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Into the New Millennium
This volume combines ethnographic accounts of fieldwork with overviews of recent anthropological literature about the region on topics such as Islam, gender, youth, and new media that are of particular relevance for understanding the "Arab Spring" of 2011. It addresses contemporary debates about modernity, nation building, and the link between the ideology of power and the production of knowledge. Contributors include established and emerging scholars known for the depth and quality of their ethnographic writing and for their interventions in current theory.
From Village to Video
"[S]ure to interest a number of different audiences, from language and music scholars to specialists on North Africa.... a superb book, clearly written, analytically incisive, about very important issues that have not been described elsewhere." -- John Bowen, Washington University
In this nuanced study of the performance of cultural identity, Jane E. Goodman travels from contemporary Kabyle Berber communities in Algeria and France to the colonial archives, identifying the products, performances, and media through which Berber identity has developed. In the 1990s, with a major Islamist insurgency underway in Algeria, Berber cultural associations created performance forms that challenged Islamist premises while critiquing their own village practices. Goodman describes the phenomenon of new Kabyle song, a form of world music that transformed village songs for global audiences. She follows new songs as they move from their producers to the copyright agency to the Parisian stage, highlighting the networks of circulation and exchange through which Berbers have achieved global visibility.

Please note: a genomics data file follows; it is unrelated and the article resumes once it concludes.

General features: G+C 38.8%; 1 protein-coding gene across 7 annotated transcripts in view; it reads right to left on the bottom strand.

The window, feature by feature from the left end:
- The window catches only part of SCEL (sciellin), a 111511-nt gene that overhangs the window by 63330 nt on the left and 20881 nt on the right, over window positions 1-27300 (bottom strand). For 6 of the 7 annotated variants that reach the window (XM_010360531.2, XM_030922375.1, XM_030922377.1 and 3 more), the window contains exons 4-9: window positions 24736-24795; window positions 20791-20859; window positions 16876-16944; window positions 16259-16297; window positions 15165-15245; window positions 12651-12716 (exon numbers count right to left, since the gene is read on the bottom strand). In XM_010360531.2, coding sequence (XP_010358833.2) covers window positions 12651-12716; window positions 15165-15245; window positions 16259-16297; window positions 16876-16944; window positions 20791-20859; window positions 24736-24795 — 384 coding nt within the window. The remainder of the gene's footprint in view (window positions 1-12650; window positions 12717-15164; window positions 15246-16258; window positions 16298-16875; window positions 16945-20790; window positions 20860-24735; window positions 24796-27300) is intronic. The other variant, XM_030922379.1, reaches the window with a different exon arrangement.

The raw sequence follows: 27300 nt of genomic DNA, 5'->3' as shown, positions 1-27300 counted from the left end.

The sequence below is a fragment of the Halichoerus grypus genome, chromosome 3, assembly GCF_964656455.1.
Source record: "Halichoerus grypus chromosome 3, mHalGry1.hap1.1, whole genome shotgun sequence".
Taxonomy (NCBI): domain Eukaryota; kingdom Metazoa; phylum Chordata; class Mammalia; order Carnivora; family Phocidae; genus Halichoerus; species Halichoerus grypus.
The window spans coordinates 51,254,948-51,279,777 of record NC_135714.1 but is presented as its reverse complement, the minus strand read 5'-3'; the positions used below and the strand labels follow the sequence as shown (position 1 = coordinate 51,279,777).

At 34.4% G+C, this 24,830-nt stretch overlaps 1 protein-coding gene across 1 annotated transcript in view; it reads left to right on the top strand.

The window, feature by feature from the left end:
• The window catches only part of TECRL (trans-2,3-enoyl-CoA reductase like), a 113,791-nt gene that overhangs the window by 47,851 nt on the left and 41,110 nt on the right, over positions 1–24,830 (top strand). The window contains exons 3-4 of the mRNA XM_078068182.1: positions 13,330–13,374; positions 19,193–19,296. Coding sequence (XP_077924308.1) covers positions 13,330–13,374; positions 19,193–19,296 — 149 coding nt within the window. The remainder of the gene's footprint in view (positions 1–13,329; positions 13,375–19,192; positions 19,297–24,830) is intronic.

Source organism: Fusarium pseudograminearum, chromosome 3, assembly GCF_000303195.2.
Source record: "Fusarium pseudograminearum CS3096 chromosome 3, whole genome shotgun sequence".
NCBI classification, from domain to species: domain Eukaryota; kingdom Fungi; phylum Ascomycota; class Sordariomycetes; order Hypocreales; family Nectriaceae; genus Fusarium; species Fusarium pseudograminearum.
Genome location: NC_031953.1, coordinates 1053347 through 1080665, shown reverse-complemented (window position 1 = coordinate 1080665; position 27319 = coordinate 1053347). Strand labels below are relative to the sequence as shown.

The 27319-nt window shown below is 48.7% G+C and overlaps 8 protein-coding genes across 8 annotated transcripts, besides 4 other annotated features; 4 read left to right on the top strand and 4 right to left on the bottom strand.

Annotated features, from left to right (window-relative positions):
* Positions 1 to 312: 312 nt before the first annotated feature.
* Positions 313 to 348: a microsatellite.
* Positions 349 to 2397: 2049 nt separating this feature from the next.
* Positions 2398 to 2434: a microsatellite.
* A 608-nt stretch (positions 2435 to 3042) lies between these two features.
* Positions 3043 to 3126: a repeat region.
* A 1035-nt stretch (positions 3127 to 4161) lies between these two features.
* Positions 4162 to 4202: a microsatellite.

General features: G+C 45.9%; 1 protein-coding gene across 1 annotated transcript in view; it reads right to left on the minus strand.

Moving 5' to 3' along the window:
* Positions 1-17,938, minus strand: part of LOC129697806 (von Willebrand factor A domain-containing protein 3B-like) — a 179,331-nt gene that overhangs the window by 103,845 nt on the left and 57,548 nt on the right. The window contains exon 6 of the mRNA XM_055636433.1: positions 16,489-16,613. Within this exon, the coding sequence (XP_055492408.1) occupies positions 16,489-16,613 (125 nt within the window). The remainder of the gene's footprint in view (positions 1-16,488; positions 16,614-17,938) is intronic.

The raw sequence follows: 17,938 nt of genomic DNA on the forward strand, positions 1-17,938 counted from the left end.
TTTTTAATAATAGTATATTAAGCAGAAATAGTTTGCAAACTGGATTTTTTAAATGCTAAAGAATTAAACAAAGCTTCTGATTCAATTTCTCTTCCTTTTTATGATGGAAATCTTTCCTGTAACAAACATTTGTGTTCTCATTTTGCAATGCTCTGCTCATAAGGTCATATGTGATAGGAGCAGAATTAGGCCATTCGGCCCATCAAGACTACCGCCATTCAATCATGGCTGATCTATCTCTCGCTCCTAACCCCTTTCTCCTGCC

French Protestant Responses to the Algerian War, 1954-1962
Initially, when the government in Paris responded with force to the November 1, 1954 insurrection of Algerian nationalists, French public opinion offered all but unanimous support. Then it was revealed that hundreds of thousands of Muslims were herded into resettlement camps in Algeria; that Algerians suspected of nationalist sympathies were imprisoned in France; that conscientious objectors were denied their rights; and that a resolution to the conflict, either by force or by peaceful methods, was not forthcoming. When it was proven that the army was guilty of abuses, members of the Protestant minority protested and then laboured to educate their own communities as well as the public at large to the moral and spiritual perils of these actions.
Based on painstaking research and solid scholarship, The Call of Conscience: French Protestant Responses to the Algeria War, 1954-1962 reveals a rich portrait of the protest.
Forty Years of Migration and Development Policy in Morocco and Mexico
At the turn of the twenty-first century, with the amount of money emigrants sent home soaring to new highs, governments around the world began searching for ways to capitalize on emigration for economic growth, and they looked to nations that already had policies in place. Morocco and Mexico featured prominently as sources of "best practices" in this area, with tailor-made financial instruments that brought migrants into the banking system, captured remittances for national development projects, fostered partnerships with emigrants for infrastructure design and provision, hosted transnational forums for development planning, and emboldened cross-border political lobbies.